E. P. Dutton:
A Devout Publisher
E. P. Dutton has left the world with countless books and Ridgefield with one of its finest mansions. The founder of the publishing company that bore his name for more than a century also contributed considerably to bringing the Ridgefield school system into the 20th century.
Born in New Hampshire in 1831, Edward Payson Dutton grew up in Boston, graduated from Boston Latin high school, and was supposed to enter Harvard when, dreading having to study more Greek, he convinced his father to bring him into his dry goods business.
He worked there a couple years when a friend who had a book store introduced him to bookselling.
When only 21, he and the friend formed Ide and Dutton, booksellers. They did well and decided to move into publishing as well as selling; their first book was Horace Mann’s lectures on education, which became a big seller. In 1858, Dutton bought out the business, which became E.P. Dutton & Company, and which in 1869 he moved to New York.
In 1923, shortly after his death at the age of 92, Dutton was called by The New York Times “the dean of a daring group of leaders of the book industry” who had made New York City the literary capital of America. He “was a link between a half-forgotten day when Boston held up her queenly head as the mistress of letters on this side of the Atlantic, and these new times when a writer’s door of fame is planted firmly in the rocky soil of Manhattan.”
When Dutton came to New York, there were only two publishing houses in the city; when he died, there were 1,200.
In addition to the longstanding E.P. Dutton imprint, he had early on bought Ticknor & Fields, a Boston publisher, and acquired American rights to the British series, Everyman’s Library, under which his company turned out scores of affordable titles.
Dutton published more than 10,000 different titles during his life. When he died, there were 4,000 active titles in his company’s catalogue.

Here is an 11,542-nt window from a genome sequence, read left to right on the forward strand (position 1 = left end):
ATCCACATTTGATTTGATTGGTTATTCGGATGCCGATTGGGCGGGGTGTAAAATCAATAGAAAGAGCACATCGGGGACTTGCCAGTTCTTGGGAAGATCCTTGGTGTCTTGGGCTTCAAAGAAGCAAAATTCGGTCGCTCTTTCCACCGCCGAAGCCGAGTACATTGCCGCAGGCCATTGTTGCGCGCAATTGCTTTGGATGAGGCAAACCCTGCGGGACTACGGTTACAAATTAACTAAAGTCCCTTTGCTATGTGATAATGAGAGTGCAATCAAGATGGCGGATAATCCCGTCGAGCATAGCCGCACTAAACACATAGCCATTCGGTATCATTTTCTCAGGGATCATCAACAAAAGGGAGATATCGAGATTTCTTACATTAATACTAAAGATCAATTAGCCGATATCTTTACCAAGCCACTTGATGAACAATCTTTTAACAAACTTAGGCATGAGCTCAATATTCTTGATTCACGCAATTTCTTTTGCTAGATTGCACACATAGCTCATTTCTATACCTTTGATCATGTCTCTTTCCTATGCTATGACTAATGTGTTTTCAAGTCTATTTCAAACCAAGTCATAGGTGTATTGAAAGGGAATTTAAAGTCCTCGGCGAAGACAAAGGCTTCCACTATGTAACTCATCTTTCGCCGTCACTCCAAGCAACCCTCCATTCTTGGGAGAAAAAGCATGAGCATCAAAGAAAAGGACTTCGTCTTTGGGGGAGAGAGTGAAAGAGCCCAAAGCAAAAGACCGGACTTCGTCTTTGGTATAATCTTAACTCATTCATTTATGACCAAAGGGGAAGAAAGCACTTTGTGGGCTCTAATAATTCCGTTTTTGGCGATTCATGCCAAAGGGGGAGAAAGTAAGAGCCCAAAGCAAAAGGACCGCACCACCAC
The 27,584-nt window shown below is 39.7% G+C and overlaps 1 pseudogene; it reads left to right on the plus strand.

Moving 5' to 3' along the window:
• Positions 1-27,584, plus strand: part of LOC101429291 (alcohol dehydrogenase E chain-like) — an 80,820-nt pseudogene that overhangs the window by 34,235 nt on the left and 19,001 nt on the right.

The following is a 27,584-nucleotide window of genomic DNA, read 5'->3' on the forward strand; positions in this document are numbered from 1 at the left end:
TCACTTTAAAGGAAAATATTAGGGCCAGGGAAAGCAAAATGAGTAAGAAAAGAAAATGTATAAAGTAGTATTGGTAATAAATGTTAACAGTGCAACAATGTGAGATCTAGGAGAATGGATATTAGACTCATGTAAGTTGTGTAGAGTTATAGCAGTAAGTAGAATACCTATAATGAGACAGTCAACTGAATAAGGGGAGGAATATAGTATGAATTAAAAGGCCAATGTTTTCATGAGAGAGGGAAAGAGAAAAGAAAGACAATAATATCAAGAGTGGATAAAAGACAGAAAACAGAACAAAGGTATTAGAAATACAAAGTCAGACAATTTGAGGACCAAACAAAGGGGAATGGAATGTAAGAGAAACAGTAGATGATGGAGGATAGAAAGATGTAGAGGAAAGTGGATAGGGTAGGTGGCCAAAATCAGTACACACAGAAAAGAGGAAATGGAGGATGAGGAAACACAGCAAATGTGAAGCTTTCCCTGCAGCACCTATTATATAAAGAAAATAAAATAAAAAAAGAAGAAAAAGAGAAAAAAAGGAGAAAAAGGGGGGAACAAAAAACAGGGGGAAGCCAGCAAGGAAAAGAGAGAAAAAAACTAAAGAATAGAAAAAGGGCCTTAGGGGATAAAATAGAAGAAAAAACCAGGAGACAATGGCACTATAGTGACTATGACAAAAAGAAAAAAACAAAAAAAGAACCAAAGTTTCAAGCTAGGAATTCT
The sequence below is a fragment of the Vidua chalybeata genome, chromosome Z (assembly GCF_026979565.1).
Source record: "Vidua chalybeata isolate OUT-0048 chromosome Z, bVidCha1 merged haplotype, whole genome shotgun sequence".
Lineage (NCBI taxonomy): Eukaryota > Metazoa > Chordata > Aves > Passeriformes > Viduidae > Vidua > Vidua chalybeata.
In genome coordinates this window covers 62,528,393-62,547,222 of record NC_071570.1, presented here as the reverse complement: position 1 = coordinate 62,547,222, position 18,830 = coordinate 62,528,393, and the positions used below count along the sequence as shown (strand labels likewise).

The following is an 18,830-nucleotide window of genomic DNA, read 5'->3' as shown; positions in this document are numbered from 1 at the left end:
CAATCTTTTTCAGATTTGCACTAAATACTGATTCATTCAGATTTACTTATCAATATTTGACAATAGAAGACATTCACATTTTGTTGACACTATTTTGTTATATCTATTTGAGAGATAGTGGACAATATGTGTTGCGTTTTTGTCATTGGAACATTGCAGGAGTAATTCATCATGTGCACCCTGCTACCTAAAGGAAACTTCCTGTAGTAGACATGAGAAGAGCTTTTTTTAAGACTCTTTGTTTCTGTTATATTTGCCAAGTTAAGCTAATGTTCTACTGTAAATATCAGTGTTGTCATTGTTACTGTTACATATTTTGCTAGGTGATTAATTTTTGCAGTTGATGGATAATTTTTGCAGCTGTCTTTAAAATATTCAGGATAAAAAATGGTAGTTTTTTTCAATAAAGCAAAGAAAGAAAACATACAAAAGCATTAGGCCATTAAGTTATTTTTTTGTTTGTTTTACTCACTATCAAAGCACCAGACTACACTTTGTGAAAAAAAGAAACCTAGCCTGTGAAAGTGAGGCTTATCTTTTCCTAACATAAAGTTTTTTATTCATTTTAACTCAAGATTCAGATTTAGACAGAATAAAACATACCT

Many of his authors were leading writers of their era, including G.K. Chesterton, Hilaire Belloc, John Dewey, and Algernon Blackwood.
He led his company for 71 years; “probably no other publishing house in the country was under the direct guidance of its founder for so long a period,” The Times reported.
In the early 1890s, Dutton decided to build a house on High Ridge, and hired Ridgefield's top builder to do it. “Big Jim” Kennedy spent two years carefully erecting the place, which still stands at 63 High Ridge. (In the 1970s, reported historian Dick Venus, someone did a surveyor's sighting from the front door to the back door of this house and found less than a quarter inch difference, despite the huge weight of the mansion whose roof alone is nearly the size of a football field.)
Venus remembered as a young boy seeing Dutton riding his buckboard, pulled by a beautiful mahogany bay. Dutton had a wide leather belt across his lap. “I learned later that the strap was to prevent him from falling from the wagon,” Venus wrote, “for even at his advanced age, he drove at a very fast pace. Come to think of it, he must have pioneered in the use of the seat belt.”
Venus also told of races down Main Street that Dutton would participate in around the turn of the 20th Century, along with his friends, George Haven, Barton Hepburn and Dr. Edwin Van Saun. “Like his friends, Edward Dutton was an avid horseman and his horse were considered to be among the very best.”
A deeply religious Episcopalian who was a benefactor of St. Stephen’s, Dutton would often drive his horse and buggy into the woods where he would park, meditate, and read prayers in his breviary.
In 1912, he joined others in contributing the money to buy the East Ridge land on which the
Dutton’s firm continued on until the 1990s when it was acquired by Penguin Putnam, which still uses the Dutton imprint on about 40 books per year, half of them fiction and half non-fiction.
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